Nexus to Loss Necessary Before Imposing Restitution
State v. Domingo (ICA September 11, 2009)
Background. Domingo was indicted for one count of Accidents Involving Death or Serious Bodily Injury (HRS § 291C-12); specifically, that Domingo failed to stop his car at the scene of the accident and breached his duty to remain on the scene pursuant to HRS § 291C-14. Domingo and Tomlin were driving in separate cars on the H-1 freeway. Tomlin crossed his line and sideswiped Domingo, which caused both cars to crash into the guard rail. Tomlin's car flipped on its side and Tomlin died. Domingo's car flipped onto its roof. Domingo got out of the car, walked to the side of the freeway, and took off into the bushes. Approximately 30 minutes later, he returned to the scene.
Domingo pleaded no contest and moved for a deferred acceptance of no contest plea, which was not opposed. The circuit court sentenced Domingo to five years probation and denied the motion for DANC. The circuit court ordered restitution in the amount of $13,225.94 in restitution, which included funeral expenses, a gravestone, and ambulance fee, as requested by Mrs. Tomlin.
Criminal Conduct must have Nexus to Victim's Losses in Order to Impose Restitution. The ICA agreed with Domingo that the circuit court erred in imposing restitution. "The court shall order the defendant to make restitution for reasonable and verified losses suffered by the victim . . . as a result of the defendant's offense[.]" HRS § 706-646(2). According to the ICA, the restitution statute plainly states "a defendant cannot be ordered to pay restitution unless he [or she] caused a victim's losses." In this case, the criminal conduct was not linked to the amount requested by Mrs. Tomlin. Criminal liability for HRS § 291C-12(a) "does not require proof that the driver of a vehicle caused injury to or death of a person, but only that the accident the driver was involved in resulted in injury to or death of any person." State v. Chen, 77 Hawai'i 329, 226, 884 P.2d 392, 399 (1994). The ICA concluded that there was "no evidence in the record that Domingo's criminal misconduct caused Tomlin's injuries or death. . . . No nexus between Domingo's conduct and Tomlin's injuries and death has been demonstrated." The ICA reversed the restitution order.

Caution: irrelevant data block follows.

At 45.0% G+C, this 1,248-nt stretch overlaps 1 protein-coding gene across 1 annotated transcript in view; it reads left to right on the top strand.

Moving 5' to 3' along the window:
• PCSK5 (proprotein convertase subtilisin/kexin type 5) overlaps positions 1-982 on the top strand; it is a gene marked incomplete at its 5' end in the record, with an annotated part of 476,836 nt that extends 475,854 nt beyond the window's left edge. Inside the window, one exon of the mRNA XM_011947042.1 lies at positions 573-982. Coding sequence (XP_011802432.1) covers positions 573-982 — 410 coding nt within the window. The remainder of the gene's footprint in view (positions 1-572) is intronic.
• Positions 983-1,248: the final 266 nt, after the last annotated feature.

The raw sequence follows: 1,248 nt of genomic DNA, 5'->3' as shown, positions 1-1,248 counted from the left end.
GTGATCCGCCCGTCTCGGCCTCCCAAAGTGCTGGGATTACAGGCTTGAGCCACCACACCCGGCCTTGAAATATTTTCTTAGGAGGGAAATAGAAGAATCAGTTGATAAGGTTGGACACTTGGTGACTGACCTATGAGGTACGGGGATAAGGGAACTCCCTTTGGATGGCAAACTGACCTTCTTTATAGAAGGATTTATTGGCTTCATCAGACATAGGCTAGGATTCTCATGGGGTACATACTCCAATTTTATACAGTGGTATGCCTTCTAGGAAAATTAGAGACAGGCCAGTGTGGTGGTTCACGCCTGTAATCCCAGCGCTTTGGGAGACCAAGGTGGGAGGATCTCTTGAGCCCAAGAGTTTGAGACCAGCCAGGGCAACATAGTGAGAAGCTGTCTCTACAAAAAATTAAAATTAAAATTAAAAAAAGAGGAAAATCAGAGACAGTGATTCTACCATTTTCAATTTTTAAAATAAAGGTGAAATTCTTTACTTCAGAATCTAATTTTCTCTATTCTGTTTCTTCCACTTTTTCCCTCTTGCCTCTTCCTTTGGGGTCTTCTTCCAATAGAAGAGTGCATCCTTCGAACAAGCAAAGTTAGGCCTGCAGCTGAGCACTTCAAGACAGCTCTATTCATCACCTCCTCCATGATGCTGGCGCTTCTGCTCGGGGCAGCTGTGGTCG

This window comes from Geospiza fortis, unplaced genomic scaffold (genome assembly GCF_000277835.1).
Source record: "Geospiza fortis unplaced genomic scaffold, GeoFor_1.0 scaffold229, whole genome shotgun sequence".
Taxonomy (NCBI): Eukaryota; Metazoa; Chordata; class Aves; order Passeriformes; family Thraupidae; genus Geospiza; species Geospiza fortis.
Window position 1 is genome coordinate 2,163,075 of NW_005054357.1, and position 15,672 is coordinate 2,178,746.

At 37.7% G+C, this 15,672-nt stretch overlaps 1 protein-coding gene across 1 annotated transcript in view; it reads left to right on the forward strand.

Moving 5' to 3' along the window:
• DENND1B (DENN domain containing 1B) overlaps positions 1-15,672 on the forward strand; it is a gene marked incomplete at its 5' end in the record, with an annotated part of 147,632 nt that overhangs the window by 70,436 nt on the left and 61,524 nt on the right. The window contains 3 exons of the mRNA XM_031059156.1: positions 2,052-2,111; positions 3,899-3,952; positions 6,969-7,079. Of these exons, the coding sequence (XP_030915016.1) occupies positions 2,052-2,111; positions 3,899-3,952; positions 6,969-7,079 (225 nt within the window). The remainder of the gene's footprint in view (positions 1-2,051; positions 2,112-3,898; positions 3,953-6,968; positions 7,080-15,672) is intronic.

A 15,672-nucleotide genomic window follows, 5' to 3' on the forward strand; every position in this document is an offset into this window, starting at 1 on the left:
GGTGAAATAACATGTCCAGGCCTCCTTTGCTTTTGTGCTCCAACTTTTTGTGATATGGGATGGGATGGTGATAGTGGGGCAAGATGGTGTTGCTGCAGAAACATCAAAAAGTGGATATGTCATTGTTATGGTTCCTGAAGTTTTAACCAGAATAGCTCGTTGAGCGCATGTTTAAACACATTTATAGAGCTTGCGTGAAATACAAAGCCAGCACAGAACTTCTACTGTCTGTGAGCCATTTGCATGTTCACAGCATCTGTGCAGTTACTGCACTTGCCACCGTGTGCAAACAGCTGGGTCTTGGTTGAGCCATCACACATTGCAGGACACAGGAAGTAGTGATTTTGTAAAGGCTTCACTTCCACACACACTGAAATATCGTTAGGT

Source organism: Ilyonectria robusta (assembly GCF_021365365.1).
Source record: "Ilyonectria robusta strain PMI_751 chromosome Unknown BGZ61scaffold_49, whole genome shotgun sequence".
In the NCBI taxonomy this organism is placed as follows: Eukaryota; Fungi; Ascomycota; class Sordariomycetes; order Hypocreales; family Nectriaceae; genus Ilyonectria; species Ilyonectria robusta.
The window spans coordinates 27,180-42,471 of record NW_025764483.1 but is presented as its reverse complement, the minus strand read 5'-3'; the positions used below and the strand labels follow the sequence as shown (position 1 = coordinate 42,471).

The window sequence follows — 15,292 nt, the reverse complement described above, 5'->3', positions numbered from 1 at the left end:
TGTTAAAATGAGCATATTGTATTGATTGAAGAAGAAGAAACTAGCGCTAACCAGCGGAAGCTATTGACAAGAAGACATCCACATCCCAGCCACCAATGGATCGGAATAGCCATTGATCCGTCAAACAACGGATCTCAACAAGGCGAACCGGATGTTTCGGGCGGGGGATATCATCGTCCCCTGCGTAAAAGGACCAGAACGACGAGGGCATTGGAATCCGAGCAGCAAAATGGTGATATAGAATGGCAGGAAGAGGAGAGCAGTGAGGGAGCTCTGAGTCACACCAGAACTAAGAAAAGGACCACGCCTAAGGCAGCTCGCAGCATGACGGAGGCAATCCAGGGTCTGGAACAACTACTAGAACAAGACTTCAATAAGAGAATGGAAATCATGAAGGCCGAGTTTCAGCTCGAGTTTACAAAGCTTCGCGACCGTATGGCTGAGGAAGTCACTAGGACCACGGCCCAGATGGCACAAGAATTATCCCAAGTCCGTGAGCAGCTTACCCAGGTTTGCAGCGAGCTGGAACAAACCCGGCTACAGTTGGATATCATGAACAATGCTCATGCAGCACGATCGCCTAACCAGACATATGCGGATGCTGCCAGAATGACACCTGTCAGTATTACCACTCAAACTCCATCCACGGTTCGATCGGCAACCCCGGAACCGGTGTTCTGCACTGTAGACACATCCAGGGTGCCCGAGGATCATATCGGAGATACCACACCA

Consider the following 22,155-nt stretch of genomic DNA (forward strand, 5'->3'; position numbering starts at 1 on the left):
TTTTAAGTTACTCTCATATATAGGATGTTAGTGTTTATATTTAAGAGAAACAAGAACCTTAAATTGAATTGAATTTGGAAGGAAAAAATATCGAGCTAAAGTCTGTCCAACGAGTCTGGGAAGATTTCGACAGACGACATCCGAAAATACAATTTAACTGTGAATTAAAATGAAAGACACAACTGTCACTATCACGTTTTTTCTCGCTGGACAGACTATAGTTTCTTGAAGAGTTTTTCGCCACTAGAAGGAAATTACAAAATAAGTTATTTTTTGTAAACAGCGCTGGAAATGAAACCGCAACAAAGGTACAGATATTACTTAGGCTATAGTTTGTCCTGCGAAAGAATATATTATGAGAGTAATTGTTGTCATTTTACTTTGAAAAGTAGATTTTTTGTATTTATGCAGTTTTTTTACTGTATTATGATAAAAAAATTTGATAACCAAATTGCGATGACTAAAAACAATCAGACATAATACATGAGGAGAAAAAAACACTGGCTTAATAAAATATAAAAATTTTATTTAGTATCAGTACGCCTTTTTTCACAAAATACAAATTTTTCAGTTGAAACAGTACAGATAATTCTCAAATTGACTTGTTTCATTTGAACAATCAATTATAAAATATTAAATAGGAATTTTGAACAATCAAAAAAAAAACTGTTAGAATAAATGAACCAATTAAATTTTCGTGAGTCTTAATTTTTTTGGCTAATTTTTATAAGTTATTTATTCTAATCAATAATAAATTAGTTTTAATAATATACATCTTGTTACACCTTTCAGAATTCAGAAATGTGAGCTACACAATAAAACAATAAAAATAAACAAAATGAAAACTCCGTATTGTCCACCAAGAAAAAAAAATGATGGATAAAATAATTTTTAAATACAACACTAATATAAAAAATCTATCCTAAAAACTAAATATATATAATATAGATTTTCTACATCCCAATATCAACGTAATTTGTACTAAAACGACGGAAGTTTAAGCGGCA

The "Criminal Misconduct" v. just Plain 'Ol Conduct: a Hypothetical. In this case, the ICA held that there was no nexus between Domingo's conduct and the "victim's" injuries and death. Here, it was apparent that Tomlin caused the collision with Domingo, which resulted in his own death. But what if Domingo had caused the accident? That would provide a nexus between Domingo's conduct and the loss (the death). So would it mean that he would have to pay restitution? Perhaps not. The defendant must make restitution only for losses suffered "as a result of the defendant's offense[.]" HRS § 706-646(2). What is an "offense"? The statute never elaborates on the term so now it seems that for this question, the statute isn't so plain. One hint may lie in the ICA's opinion today. The ICA described a necessary nexus between Domingo's "criminal misconduct" and the loss. This could imply that an "offense" under HRS § 706-646(2) is the criminal conduct, i.e. the conduct element of the offense itself.
And if that is so, then even if Domingo did cause the accident resulting in Tomlin's death, he would still not have to pay restitution. He was charged with fleeing the scene of an accident in which a person died, The criminal conduct in that particular crime is the flight and dereliction of duty to stay and render aid, not the attendant circumstance of the death. But this distinction needn't be made here. Perhaps later.